Mexico’s holiday season folk plays, called pastorelas, were once so controversial — and popular — that Catholic Church officials banned them twice in the 1700s. Over the last few decades, Mexican cultural observers are lamenting their gradual disappearance.
These pastoral plays, which are still performed regularly in rural areas, provide colorful opportunities to observe the ancient intertwining of Mexico’s Spanish and indigenous cultural roots. Performed throughout the Christmas holidays, primarily by amateur theatrical groups and by local religious organizations, the plays represent a graphic — and entertaining — example of the ethnic blending which has been dominated not by Catholic Church dogma as many believe, but by this nation’s own unique, and often secular, traditions and needs.
The “script” of the pastorela, most frequently composed in loose verse, tends to vary from group to group, from one pueblo to another, depending on the author(s) of the production. A group in the Jalisco town of Lagos de Moreno continues to use those words that have been locally handed down verbally for many generations, although several written copies came into existence once literacy became widespread. Other groups simply write down their own versions of the well-known “religious” intention of the pastorela.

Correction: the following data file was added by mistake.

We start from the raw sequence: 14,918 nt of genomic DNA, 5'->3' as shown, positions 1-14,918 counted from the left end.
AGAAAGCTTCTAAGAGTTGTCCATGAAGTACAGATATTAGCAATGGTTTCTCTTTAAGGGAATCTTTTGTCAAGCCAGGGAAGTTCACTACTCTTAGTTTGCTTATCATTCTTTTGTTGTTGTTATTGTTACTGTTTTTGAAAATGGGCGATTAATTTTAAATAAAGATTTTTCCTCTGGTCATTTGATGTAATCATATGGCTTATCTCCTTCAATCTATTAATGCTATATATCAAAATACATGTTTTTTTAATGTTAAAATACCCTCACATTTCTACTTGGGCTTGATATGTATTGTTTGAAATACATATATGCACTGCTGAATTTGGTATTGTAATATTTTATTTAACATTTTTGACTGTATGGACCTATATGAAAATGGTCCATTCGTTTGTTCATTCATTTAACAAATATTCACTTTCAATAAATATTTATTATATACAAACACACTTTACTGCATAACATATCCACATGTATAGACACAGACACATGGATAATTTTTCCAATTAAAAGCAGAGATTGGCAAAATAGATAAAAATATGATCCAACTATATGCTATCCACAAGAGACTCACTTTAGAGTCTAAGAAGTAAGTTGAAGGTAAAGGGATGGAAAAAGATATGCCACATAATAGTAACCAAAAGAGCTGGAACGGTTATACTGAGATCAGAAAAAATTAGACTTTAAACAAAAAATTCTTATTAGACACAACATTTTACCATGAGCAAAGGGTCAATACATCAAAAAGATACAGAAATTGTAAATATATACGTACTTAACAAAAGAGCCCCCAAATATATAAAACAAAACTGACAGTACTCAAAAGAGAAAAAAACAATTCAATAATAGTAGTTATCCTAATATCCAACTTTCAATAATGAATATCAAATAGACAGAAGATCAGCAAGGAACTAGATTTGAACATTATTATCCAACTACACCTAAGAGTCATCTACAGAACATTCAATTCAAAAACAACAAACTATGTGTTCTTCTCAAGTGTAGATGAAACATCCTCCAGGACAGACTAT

Nonetheless, the plot, or more accurately, the theme, of all the plays is essentially the same. The pastorela usually opens with four devils — Luzbel, Asmodeo, Sin and Lucifer, played by actors wearing fearsome masks — lamenting the rumor that a Savior is soon to be born. Ever-ready to perform evil deeds, Lucifer calls up greed, lust, deceit and all the other human vices, ordering them to infiltrate a group of shepherds, who, inspired by the prophecies of a Savior’s birth and by the appearance of a great star, are on their way to Bethlehem. By employing a wide array of temptations Lucifer intends to lure these pilgrims into sin, destroying their faith and causing them to abandon their search.